THE ANSWER, like the condition itself, was complex. Before I could take the medicines that would stop the histamine responses, begin to detox the mold, and eventually address the Lyme, I had to get my limbic system to calm down and get out of the way. This was the essential piece that had always been overlooked.
Dr. Nathan recommended a science based program called the dynamic neural retraining system (DNRS), a daily routine of steps that involved tai chi inspired movements, verbal cues, and positive visualizations, which are supposed to create healthier neural pathways. I practiced my steps every day at the beach, and after a few months I could steer myself out of an impending panic attack.
The next crucial step was to assess my living environment to see how it was impacting my nervous system.
Dr. Nathan referred me to two practitioners: Kelly McCann, an integrative M.D., and Beth O’Hara, a functional naturopath serving exclusively mast-cell clients. With guidance from Beth, I had the rental air-tested for mold and confirmed that I was still being exposed at higher than normal levels. (Side note: I love testing. Maybe a little too much, but for me, that knowledge is power. SuChin finds it stress inducing. We have a game we love to play called What’s Your Autobiography? In this case, she would say mine is Hey, Let’s Test It!, by Mike Bender. I’d respond with I’d Rather Not Know, by SuChin Pak.)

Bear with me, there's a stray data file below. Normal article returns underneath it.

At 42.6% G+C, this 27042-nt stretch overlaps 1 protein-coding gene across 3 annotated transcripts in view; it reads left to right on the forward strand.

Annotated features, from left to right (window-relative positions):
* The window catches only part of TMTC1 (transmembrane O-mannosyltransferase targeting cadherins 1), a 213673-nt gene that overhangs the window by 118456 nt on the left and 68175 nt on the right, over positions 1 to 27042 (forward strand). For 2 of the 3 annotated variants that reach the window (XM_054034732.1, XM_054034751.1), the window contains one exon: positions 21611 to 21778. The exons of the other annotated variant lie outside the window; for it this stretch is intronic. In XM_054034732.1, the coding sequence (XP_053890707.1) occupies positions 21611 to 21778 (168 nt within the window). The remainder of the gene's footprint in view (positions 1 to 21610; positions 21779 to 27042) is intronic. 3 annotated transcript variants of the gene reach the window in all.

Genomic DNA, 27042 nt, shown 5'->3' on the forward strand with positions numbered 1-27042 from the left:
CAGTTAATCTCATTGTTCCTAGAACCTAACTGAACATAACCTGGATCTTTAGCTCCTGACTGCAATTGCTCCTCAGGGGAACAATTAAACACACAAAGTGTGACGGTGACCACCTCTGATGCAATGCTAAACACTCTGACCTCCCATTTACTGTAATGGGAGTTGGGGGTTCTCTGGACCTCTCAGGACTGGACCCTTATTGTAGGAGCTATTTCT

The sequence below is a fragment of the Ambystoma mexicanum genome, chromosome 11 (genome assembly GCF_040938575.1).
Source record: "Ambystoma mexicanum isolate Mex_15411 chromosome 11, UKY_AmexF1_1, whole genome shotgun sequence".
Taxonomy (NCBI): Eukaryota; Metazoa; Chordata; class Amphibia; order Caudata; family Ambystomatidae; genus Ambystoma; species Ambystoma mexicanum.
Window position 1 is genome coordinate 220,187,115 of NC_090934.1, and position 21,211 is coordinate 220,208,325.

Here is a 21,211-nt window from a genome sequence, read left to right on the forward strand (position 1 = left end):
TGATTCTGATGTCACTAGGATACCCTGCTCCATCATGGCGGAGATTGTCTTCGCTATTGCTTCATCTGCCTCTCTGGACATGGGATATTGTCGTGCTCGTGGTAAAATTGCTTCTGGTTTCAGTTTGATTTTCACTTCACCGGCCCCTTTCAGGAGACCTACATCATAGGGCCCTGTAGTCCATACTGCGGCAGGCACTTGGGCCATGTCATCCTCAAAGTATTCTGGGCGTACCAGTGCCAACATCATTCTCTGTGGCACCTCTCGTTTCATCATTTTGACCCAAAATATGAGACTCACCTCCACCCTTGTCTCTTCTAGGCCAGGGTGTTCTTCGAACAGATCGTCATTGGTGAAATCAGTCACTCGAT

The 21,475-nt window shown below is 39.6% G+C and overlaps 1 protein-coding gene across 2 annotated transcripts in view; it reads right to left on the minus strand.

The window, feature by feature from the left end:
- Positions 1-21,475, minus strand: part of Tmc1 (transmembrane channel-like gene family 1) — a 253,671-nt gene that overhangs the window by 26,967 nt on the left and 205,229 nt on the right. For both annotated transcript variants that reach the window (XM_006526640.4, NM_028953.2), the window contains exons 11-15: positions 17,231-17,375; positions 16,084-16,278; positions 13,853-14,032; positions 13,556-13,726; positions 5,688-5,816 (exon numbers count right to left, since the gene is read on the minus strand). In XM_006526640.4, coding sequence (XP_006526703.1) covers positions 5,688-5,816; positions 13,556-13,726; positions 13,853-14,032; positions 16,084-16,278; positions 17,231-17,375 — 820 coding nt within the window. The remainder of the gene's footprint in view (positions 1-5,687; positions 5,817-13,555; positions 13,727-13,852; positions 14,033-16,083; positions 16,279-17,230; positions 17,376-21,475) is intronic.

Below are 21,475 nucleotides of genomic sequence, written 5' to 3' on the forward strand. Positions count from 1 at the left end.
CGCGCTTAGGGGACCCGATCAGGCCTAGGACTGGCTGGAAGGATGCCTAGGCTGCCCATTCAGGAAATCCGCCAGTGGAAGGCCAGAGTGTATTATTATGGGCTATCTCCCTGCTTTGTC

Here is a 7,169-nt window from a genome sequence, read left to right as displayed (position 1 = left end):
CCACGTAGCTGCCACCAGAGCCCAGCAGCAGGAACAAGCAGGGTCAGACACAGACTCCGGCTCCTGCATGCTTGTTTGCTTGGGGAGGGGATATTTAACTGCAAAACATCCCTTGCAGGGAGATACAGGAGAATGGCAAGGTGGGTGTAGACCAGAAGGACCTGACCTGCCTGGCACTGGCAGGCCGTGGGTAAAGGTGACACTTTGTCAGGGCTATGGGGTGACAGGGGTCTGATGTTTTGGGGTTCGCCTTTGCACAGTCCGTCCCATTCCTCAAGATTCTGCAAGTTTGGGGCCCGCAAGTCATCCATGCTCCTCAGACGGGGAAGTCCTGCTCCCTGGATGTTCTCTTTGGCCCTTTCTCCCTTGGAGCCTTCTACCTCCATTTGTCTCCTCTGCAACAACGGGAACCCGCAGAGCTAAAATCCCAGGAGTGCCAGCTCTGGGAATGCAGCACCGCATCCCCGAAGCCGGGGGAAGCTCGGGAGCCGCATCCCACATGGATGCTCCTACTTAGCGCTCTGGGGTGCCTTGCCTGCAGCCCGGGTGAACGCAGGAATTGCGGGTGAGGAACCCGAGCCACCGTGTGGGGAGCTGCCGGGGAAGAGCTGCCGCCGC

We removed the rugs and stopped wearing shoes in the house, simple ways reduce the amount of mold and bacteria.
Dr. McCann referred me to Zack Pelzel, founder of the Purified Home and a building biologist, a profession most people don’t even know exists. The practice of building biology seeks to create a relationship between the built environment and health in humans, with nature — rather than just “eco-friendly” materials—as the standard.
Zack performed a comprehensive home analysis that included water quality, air quality, and the four most common forms of electromagnetic fields (EMFs) in homes: 1) electric fields due to unshielded electrical wiring; 2) radio-frequency radiation (RF), which exists near cell towers and wireless technologies like WiFi and Bluetooth; 3) “dirty electricity,” which is a deviation from the 60 Hz wave caused by dimmers, LED lighting, solar panels, and the variable-speed motors found in most appliances; and 4) magnetic fields created by wiring errors, power lines, or stray current.